Hands-on power

Published 5:47 pm Wednesday, November 25, 2015

Gifted fourth- and fifth-graders at Northern Shores Elementary School will be building — and powering — their own green, energy-efficient houses next month.

Learning about energy will be more hands-on than usual this year, thanks to $1,500 grants from both the Dominion Foundation and Northrop Grumman Foundation.

The foundations are the philanthropic arms of Dominion Resources and Northrop Grumman Corp. respectively. Both foundations award educational grants to programs that are specifically geared to science, technology, engineering and math studies.

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Much of Dominion’s grant will be used to fund a field trip to the Surry Nuclear Power Station in March, said Nina Valdivieso, a gifted teacher at Northern Shores.

The remainder of the two grants has been used to buy Power House Green Essentials experiment kits. Each kit provides the materials for student teams to carry out more than 40 experiments that focus on alternative energy and how it affects the environment, Valdivieso said.

The kits will allow the students to build houses out of Styrofoam and conduct experiments using various renewable and non-renewable energy sources, Valdivieso said. The houses stand about a foot and a half high, and the kits give students the equipment to heat them using energy-friendly equipment, like solar panels and wind turbines.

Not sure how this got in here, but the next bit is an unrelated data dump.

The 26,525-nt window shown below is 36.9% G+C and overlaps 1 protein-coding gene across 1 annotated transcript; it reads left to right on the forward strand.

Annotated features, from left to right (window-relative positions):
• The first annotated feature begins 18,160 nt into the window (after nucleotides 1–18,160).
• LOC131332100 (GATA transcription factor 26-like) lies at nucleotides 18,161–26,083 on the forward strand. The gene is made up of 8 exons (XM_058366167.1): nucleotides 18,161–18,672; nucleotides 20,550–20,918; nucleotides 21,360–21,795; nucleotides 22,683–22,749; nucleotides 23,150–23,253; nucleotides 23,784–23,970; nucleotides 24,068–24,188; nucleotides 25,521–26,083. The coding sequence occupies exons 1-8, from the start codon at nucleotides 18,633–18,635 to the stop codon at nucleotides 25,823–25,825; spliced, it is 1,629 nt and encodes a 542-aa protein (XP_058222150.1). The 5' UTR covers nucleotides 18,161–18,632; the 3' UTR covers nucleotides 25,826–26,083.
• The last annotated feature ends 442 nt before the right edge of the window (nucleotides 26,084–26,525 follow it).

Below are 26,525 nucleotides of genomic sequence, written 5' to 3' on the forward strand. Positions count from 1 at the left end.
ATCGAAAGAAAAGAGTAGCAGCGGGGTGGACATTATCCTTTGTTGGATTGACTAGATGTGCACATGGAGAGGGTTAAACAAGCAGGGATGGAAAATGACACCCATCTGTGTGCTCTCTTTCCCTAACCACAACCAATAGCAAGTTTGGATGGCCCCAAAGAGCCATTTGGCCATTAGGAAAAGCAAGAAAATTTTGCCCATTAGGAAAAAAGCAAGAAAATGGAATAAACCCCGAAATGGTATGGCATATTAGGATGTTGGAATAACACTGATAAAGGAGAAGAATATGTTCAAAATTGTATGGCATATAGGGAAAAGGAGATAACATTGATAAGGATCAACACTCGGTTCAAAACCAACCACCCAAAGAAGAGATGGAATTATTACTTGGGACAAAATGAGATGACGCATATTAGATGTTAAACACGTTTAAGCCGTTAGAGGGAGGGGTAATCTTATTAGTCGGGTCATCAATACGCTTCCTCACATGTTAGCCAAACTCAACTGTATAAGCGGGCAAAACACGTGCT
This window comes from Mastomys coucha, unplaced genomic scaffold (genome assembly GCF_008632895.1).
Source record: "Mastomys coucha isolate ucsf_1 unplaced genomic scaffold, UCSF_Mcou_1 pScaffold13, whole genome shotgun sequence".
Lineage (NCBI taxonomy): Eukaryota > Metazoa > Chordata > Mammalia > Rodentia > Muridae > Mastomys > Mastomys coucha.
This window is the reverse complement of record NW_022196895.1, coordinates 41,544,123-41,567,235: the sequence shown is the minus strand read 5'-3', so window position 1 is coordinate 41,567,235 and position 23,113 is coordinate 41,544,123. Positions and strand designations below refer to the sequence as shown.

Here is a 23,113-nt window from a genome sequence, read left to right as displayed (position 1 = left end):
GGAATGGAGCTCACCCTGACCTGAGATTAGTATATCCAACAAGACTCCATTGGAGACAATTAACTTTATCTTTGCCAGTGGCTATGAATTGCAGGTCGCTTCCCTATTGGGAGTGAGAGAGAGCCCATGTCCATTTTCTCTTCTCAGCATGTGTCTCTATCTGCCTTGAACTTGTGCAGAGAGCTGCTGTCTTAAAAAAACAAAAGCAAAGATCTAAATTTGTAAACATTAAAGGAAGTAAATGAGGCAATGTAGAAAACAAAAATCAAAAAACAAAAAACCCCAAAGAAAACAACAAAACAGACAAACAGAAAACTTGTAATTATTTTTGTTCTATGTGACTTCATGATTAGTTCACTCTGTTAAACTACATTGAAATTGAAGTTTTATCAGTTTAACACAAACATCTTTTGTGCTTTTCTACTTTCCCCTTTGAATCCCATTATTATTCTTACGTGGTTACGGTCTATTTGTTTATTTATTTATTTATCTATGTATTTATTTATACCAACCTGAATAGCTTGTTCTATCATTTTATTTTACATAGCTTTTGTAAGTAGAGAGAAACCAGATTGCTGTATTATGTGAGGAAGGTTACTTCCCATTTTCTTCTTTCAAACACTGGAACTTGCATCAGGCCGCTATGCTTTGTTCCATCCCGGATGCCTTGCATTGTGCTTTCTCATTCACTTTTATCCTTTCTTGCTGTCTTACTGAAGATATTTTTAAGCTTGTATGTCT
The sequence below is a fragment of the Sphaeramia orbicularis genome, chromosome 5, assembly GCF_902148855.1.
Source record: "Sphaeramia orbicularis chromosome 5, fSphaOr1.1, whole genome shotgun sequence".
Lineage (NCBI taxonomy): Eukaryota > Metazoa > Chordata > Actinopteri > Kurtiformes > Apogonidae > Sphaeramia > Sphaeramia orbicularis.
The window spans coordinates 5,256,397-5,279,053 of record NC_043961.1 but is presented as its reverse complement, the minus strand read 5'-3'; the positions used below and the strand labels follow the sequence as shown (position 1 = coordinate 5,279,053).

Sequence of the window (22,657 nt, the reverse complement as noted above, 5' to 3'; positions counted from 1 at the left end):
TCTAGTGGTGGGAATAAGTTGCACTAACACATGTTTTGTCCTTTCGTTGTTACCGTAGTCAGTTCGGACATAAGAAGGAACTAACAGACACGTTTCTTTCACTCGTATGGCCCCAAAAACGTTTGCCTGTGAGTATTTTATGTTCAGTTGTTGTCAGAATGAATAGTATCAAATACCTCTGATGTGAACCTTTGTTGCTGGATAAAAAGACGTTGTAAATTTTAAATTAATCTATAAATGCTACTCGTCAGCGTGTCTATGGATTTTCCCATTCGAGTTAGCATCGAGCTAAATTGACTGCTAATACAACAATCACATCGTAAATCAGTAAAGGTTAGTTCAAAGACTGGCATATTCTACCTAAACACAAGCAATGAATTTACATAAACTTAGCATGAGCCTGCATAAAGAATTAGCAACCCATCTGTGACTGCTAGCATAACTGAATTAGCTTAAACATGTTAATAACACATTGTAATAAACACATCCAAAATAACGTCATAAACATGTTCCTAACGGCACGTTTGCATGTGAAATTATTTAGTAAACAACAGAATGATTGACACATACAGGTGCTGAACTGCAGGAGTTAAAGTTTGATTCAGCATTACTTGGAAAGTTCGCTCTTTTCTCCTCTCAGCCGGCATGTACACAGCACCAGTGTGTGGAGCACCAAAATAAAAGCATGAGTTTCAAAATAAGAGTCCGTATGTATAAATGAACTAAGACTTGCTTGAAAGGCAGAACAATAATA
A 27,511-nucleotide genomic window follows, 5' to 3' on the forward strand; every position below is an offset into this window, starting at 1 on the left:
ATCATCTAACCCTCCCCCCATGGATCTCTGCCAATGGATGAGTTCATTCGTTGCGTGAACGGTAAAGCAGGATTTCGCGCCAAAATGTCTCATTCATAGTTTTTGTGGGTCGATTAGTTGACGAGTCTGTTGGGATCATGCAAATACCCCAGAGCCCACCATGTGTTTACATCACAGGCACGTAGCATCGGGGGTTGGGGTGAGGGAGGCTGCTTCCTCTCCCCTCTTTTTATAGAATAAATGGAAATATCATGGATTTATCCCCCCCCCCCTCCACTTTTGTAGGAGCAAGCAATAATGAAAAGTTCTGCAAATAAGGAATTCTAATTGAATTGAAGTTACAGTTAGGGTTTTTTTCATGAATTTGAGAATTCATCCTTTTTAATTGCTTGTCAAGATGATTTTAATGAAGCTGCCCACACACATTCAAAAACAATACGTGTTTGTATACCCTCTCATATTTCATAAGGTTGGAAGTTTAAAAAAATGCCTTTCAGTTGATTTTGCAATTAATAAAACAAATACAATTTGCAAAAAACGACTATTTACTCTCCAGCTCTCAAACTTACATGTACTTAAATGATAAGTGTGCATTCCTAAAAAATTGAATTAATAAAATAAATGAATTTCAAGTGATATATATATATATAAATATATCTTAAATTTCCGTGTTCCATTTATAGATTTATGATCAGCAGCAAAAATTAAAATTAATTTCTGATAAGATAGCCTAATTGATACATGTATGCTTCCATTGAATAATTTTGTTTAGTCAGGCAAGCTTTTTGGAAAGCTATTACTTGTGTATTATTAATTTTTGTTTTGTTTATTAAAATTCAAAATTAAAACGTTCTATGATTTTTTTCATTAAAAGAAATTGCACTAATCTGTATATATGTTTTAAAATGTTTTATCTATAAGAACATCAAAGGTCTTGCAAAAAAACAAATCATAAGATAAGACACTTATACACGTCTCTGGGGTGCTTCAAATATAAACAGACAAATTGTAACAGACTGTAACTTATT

The hands-on experiments and opportunity to tour the nuclear power plant make science more exciting for students, she said.

As part of Northern Shores’ gifted program, called QUEST, participating students will share their findings with other fourth- and fifth-grade classes, Valdivieso said. That’s important, because Standards of Learning testing for fifth graders covers energy and energy resources, she added.

With the so-called STEM subjects — science, technology, engineering and math — becoming a focal point in education today, Valdivieso has recently launched an after-school STEM Club for girls at Northern Shores. Six girls, randomly selected from the third, fourth and fifth grades, will have the chance to explore different aspects of science and technology during nine monthly meetings.

Participants at the November meeting learned how to write software code, and in December, they will learn about robotics from engineers, Valdivieso said.

“I just want to expose them to the possibilities and help them develop an interest in science and technology,” she said.